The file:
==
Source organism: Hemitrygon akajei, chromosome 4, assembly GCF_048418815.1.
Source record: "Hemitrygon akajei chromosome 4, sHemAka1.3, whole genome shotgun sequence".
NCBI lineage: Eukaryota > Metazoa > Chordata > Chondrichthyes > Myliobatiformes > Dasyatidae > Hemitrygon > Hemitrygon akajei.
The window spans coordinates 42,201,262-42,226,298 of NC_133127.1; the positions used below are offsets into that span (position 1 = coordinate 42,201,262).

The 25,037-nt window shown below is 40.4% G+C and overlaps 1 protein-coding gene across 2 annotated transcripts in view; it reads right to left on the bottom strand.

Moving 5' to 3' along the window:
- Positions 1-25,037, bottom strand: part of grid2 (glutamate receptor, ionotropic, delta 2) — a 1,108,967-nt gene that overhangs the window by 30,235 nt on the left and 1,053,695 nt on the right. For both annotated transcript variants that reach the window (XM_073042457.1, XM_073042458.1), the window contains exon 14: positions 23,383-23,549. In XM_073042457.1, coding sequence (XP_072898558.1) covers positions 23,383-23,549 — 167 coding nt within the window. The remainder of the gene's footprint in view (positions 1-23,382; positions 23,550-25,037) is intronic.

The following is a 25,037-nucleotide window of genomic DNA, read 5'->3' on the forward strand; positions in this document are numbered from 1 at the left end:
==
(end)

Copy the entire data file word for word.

Source organism: Hemitrygon akajei, chromosome 4, assembly GCF_048418815.1.
Source record: "Hemitrygon akajei chromosome 4, sHemAka1.3, whole genome shotgun sequence".
NCBI lineage: Eukaryota > Metazoa > Chordata > Chondrichthyes > Myliobatiformes > Dasyatidae > Hemitrygon > Hemitrygon akajei.
The window spans coordinates 42,201,262-42,226,298 of NC_133127.1; the positions used below are offsets into that span (position 1 = coordinate 42,201,262).

The 25,037-nt window shown below is 40.4% G+C and overlaps 1 protein-coding gene across 2 annotated transcripts in view; it reads right to left on the bottom strand.

Moving 5' to 3' along the window:
- Positions 1-25,037, bottom strand: part of grid2 (glutamate receptor, ionotropic, delta 2) — a 1,108,967-nt gene that overhangs the window by 30,235 nt on the left and 1,053,695 nt on the right. For both annotated transcript variants that reach the window (XM_073042457.1, XM_073042458.1), the window contains exon 14: positions 23,383-23,549. In XM_073042457.1, coding sequence (XP_072898558.1) covers positions 23,383-23,549 — 167 coding nt within the window. The remainder of the gene's footprint in view (positions 1-23,382; positions 23,550-25,037) is intronic.

The following is a 25,037-nucleotide window of genomic DNA, read 5'->3' on the forward strand; positions in this document are numbered from 1 at the left end: